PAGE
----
HOUSTON, June 24 -- As much as 16.5 million b/d of additional production capacity for crude oil and natural gas liquids could come on stream around the world by 2010, an increase to 101.5 million b/d from 85.1 million b/d in 2004, said officials of Cambridge Energy Research Associates, Cambridge, Mass.
Based on a field-by-field study of productive capacity for crude and NGL, plus current development plans among major international oil companies, CERA said the new capacity will be almost evenly divided, with production among members of the Organization of Petroleum Exporting Countries increasing by 8.9 million b/d and non-OPEC production up by 7.6 million b/d. Moreover, it said, most of the new production will be light, sweet crudes that are most favored by refiners.
"Of the capacity additions in the next 5 years, 10 million b/d of it is light, only 4½ million b/d is medium, with just 2 million b/d being classed as heavy, so it's predominantly light oil coming on in the next 5 years," said Robert W. Esser, CERA's director of global oil and gas resources and coauthor of the report, in a June 21 teleconference.
CERA sees "20-30 new major [greater than 75,000 b/d] projects coming on stream every year to 2010," contributing 3-4 million b/d of new liquids production capacity annually.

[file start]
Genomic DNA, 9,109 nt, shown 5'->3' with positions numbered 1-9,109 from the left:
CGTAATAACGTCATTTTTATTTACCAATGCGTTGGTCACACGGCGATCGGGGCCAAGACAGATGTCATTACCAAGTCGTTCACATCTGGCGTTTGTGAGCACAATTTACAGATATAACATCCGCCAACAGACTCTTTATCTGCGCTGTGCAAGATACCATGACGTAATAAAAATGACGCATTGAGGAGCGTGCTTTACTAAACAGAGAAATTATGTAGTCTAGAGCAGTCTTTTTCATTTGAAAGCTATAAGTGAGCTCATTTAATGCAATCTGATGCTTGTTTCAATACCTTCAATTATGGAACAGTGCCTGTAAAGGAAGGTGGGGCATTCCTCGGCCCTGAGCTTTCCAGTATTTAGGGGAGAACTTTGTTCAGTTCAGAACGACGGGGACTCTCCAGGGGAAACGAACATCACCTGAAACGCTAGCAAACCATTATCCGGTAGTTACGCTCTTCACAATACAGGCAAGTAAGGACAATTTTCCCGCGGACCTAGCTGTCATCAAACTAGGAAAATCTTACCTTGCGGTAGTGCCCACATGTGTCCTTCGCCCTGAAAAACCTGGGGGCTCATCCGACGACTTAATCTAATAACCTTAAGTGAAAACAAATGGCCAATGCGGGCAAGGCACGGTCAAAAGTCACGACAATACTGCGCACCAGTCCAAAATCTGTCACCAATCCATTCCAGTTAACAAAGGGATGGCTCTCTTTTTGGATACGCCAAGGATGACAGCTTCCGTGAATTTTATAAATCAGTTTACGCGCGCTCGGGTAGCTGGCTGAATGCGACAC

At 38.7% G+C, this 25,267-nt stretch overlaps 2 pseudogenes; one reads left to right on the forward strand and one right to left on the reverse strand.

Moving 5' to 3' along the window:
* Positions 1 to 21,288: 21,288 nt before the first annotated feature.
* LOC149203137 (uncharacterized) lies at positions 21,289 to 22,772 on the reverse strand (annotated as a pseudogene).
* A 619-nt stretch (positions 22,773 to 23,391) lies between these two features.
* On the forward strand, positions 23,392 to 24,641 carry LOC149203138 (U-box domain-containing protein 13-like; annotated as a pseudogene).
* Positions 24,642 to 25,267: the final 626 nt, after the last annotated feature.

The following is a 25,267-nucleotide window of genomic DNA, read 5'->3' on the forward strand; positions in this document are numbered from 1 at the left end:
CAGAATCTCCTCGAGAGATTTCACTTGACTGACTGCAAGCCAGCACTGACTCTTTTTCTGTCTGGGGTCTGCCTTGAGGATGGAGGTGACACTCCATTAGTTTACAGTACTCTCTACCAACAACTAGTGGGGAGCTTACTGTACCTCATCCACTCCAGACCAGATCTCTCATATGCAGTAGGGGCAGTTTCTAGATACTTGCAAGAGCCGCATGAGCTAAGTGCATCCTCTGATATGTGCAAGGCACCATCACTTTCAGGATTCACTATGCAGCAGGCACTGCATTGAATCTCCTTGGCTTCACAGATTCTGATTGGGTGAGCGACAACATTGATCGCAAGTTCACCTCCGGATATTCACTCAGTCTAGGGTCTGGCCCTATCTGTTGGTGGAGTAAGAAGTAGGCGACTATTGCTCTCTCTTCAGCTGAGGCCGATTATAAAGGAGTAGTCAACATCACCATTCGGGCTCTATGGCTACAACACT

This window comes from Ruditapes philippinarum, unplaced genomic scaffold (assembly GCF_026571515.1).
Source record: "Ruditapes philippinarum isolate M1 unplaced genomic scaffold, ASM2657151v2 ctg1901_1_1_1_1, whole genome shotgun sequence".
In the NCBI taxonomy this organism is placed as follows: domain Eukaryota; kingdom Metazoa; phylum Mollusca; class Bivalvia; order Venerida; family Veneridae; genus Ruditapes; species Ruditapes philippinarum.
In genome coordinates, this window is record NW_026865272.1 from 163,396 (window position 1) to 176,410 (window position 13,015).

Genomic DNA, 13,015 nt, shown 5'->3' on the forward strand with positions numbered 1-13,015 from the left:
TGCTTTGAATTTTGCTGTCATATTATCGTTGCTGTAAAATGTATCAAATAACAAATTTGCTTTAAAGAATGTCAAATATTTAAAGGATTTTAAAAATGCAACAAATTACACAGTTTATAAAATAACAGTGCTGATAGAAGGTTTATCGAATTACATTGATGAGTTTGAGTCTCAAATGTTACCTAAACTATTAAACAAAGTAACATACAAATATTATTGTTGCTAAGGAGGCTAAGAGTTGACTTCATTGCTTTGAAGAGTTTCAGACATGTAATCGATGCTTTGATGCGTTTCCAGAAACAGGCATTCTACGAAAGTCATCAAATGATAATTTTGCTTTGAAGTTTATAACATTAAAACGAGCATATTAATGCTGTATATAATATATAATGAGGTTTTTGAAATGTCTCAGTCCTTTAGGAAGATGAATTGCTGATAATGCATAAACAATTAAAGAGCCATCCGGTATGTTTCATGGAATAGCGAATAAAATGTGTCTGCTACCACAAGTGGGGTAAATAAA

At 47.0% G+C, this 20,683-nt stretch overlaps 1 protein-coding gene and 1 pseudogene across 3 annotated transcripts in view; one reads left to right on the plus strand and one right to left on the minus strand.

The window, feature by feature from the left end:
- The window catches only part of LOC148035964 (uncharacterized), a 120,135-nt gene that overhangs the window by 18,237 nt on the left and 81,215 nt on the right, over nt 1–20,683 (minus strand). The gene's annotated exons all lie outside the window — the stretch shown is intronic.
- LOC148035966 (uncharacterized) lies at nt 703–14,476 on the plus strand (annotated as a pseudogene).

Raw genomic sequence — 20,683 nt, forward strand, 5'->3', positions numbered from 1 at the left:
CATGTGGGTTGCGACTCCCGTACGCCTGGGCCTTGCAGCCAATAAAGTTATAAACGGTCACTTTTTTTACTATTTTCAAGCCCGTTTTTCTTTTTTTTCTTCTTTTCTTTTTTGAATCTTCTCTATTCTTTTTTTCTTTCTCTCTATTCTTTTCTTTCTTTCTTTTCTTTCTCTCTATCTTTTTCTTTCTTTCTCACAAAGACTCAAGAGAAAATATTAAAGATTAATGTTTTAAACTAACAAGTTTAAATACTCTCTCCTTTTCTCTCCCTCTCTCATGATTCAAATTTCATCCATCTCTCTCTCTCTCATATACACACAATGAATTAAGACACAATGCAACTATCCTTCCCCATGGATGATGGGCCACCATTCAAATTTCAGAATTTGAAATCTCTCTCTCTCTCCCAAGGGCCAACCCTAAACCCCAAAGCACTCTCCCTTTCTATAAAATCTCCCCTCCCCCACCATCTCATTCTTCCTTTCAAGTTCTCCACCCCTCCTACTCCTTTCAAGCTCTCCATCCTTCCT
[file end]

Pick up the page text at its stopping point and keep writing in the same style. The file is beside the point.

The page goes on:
"Much of this increase is already approved and under development, and much of it happened at a relatively low oil price," said Peter M. Jackson, CERA's director of oil industry activity and the other coauthor of the study to be presented at the group's international energy conference June 28-30 in Istanbul.
Smaller oil fields and gas-liquids fields will add another 1 million b/d each year. Those fields that are expected to come on stream in 2005-07 "are already under development and essentially insensitive to oil prices," said CERA officials. "About three quarters" of the new production capacity expected by 2008 is under development, they said.
Based on the optimistic assumption that no major political crises in any key producing countries will disrupt present exploration and development plans, CERA said the most significant production increases among OPEC members are expected in Nigeria, up by 1.27 million b/d, and in Iran and Iraq, each with increases of 1 million b/d. But Nigeria has been subject to multiple political and labor disputes that disrupted operations this year, Iraq is struggling to revive its prewar production, and Iran is under international pressure to abide by a nuclear suspension agreement signed in Paris and to refrain from engaging in nuclear enrichment activities.